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Sunday, August 26, 2018

How Mangers Can Damage Innovation Through Discouraging Curiosity

I'm reading through the October version of the Harvard Business Review and I came across two great articles on curiosity and innovation. According to these two articles managers often kill off innovation by discouraging employees from being creative by implicitly giving signals that asking questions is not acceptable. They further push employees to be silent and work toward what makes them look good to people higher up the food chain.

That pushes employees to be quiet, not look for alternatives, review processes, or understand the bigger picture of what is going on within their organizations. Thus, the employee becomes the worker and the boss becomes the gatekeeper to benefits. Strong employees may leave and the weaker one's stay. The entire organization starts to die.

The problem is that bright, intelligent, and capable employees don't rely on their bosses for much other than information. Their boss could easily be replaced as high quality employees work on their own without direction. Micromanaging bosses destroy self-directed creativity, learning and performance. They turn something wonderful into something that is not rewarded within the organization.

Thus such bosses actually suck the life out the organization in the long run. They don't allow cross collaboration, don't allow bright minds to move into new positions and often hamper the whole organization. Innovative companies need a new way of thinking and methods of flattening the road blocks that some bosses put in place.

They don't know this though.  Insight into one's own behavior is very difficult. They can't see that their decisions and constant push on projects that promote themselves slowly take away from the full functioning of their employees and the long-term competitiveness of the organization. Any employee who raises such objectives against task oriented self-gratification is likely to be punished in terms of promotion and opportunities; at the very least by negative feedback.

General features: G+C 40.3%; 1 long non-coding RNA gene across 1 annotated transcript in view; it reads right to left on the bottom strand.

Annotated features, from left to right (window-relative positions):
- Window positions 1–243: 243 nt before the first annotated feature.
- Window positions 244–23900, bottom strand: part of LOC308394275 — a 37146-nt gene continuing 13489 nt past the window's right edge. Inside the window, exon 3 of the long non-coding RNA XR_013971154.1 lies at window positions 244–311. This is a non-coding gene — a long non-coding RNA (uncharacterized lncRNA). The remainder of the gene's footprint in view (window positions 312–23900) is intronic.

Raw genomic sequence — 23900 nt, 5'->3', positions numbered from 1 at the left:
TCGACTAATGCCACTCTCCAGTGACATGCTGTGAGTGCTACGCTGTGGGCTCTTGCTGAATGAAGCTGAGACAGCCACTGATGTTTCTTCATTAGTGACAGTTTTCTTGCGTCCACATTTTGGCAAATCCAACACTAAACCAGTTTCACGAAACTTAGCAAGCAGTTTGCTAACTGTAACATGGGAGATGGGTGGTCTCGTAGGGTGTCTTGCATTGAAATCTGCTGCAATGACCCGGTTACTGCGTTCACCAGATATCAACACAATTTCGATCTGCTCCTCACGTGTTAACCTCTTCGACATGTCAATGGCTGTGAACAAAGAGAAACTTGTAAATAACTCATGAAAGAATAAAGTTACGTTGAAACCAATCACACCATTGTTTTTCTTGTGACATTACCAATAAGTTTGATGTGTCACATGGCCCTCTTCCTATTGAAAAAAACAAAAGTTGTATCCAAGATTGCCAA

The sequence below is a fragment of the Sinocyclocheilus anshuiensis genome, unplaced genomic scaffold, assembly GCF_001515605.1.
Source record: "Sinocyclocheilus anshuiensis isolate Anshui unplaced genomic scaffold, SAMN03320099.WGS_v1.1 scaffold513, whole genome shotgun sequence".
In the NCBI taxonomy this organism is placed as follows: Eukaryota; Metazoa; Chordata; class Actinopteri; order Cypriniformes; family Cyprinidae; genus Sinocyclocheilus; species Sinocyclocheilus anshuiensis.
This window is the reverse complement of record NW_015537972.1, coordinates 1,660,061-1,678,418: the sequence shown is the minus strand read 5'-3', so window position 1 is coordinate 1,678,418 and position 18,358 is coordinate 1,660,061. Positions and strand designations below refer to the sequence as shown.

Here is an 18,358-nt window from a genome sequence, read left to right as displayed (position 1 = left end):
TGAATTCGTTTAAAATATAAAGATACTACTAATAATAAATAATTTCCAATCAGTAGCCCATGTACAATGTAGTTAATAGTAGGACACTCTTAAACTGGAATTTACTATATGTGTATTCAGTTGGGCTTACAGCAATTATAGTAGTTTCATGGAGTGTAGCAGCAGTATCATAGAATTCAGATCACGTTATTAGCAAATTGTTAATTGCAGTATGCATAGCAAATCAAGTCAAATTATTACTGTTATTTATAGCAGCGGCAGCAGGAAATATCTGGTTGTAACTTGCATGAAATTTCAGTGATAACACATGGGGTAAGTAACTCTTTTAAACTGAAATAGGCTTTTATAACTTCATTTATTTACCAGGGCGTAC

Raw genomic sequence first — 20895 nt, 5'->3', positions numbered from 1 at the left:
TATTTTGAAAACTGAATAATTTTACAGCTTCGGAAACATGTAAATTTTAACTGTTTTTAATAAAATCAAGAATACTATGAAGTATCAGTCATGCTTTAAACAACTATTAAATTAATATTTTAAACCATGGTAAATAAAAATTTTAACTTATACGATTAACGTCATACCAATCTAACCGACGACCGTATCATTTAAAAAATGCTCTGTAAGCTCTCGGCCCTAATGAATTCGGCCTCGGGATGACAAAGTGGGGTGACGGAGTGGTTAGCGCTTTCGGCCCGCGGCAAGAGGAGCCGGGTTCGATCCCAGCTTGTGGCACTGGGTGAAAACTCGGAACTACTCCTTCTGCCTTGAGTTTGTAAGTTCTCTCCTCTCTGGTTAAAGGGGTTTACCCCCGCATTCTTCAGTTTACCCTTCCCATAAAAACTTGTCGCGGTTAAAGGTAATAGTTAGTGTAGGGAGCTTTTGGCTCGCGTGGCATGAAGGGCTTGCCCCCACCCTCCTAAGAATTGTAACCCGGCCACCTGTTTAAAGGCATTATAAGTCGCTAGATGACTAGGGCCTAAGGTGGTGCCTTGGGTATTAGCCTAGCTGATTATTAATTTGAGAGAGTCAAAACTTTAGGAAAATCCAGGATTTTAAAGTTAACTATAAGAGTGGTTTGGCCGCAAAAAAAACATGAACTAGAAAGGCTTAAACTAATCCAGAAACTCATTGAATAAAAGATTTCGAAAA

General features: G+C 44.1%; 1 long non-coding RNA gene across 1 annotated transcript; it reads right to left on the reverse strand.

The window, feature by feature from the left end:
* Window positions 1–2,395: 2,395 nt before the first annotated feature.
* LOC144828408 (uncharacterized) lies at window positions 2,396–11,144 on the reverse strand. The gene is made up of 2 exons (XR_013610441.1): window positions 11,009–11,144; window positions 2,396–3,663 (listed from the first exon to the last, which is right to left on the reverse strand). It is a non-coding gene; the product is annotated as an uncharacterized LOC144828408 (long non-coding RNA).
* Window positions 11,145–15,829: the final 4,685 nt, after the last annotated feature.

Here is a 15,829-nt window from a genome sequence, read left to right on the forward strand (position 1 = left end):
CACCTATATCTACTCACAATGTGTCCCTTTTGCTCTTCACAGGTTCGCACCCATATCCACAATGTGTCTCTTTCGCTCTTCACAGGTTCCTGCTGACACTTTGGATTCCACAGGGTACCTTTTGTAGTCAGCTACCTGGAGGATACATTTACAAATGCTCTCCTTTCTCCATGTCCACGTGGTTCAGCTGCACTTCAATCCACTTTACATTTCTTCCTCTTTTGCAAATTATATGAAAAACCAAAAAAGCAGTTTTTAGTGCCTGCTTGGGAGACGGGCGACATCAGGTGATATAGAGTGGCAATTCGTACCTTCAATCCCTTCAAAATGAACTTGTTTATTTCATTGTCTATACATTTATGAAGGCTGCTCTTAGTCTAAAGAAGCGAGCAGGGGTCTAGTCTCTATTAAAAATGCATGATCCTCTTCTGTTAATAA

The near term takes precedence over the long-term, the employee is silent, and leaders are ignorantly happy until it all comes crashing down. Most companies have no clue how their culture and choices of managers improves or hampers their business. Once they start loosing money they begin to hire consultants to tell them things their common sense should have told them a long time ago.

Herein is the biggest crime of all. The smartest, brightest, and most competent are punished by the selfish that regularly choose themselves over the needs of the organization or others. Those employees simply leave instead of having clash after clash with their bosses who have more formal power. Dominant, high quality, employees with the most creative capacity and the highest intelligence do not find paths for success and put their talents to work for people who appreciate them.

Creativity and exploration should be encouraged. Cross collaborative projects are also helpful. Poor bosses should be demoted, removed or counseled. The boss is only an information giver and collector. While they do provide direction for work they are generally information bound on what priorities to work on. These priorities should include the needs of the entire organization beyond their own needs to be promoted. Of course, we know this on a theoretical level but rarely do we find enough insight to implement it in an organization.

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